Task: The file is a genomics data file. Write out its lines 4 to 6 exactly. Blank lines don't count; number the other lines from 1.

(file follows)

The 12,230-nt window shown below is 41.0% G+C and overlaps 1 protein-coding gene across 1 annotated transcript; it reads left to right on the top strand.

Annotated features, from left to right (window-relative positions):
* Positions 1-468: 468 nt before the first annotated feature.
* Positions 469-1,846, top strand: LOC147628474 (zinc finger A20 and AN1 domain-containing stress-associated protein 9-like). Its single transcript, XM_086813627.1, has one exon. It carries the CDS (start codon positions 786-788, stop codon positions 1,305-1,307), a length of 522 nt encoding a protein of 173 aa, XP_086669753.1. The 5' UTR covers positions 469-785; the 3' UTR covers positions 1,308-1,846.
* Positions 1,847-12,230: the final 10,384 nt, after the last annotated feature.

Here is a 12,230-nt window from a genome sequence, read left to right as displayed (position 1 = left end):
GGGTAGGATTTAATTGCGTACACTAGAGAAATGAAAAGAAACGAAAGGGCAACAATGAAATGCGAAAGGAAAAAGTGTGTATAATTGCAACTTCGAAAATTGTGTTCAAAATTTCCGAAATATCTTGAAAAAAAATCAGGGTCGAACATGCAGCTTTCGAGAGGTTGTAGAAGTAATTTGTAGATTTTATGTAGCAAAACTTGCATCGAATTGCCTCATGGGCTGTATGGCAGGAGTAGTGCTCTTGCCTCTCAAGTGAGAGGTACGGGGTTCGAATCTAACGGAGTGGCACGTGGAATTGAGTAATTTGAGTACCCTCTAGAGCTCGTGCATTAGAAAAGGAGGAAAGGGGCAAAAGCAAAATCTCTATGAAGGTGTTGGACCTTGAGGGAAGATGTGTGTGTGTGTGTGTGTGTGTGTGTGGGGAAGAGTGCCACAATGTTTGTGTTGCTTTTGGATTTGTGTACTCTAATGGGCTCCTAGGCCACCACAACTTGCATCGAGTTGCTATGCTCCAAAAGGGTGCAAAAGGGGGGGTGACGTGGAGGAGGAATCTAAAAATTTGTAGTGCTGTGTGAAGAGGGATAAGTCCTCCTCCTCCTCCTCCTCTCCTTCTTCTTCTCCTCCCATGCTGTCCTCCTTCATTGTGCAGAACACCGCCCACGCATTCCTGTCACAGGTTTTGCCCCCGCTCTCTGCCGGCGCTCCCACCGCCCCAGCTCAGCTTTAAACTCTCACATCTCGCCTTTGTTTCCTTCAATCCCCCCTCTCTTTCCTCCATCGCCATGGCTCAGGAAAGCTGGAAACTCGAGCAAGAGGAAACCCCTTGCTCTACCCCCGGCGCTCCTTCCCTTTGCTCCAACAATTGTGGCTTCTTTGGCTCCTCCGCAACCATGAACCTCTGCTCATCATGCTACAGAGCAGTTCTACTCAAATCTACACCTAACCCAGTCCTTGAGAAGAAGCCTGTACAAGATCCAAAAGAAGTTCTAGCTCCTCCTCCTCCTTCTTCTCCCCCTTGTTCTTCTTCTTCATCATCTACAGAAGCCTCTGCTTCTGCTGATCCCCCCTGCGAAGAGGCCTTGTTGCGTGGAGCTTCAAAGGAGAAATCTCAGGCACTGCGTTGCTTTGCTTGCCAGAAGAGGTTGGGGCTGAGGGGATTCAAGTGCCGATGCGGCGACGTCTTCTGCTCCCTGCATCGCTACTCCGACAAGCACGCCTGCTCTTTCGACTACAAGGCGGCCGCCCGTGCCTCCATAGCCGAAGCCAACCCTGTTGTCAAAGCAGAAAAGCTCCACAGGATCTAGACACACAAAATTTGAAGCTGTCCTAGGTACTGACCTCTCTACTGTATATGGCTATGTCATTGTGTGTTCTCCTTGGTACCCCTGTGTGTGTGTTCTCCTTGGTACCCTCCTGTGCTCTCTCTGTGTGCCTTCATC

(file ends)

* Positions 469-1,846, top strand: LOC147628474 (zinc finger A20 and AN1 domain-containing stress-associated protein 9-like). Its single transcript, XM_086813627.1, has one exon. It carries the CDS (start codon positions 786-788, stop codon positions 1,305-1,307), a length of 522 nt encoding a protein of 173 aa, XP_086669753.1. The 5' UTR covers positions 469-785; the 3' UTR covers positions 1,308-1,846.
* Positions 1,847-12,230: the final 10,384 nt, after the last annotated feature.

Here is a 12,230-nt window from a genome sequence, read left to right as displayed (position 1 = left end):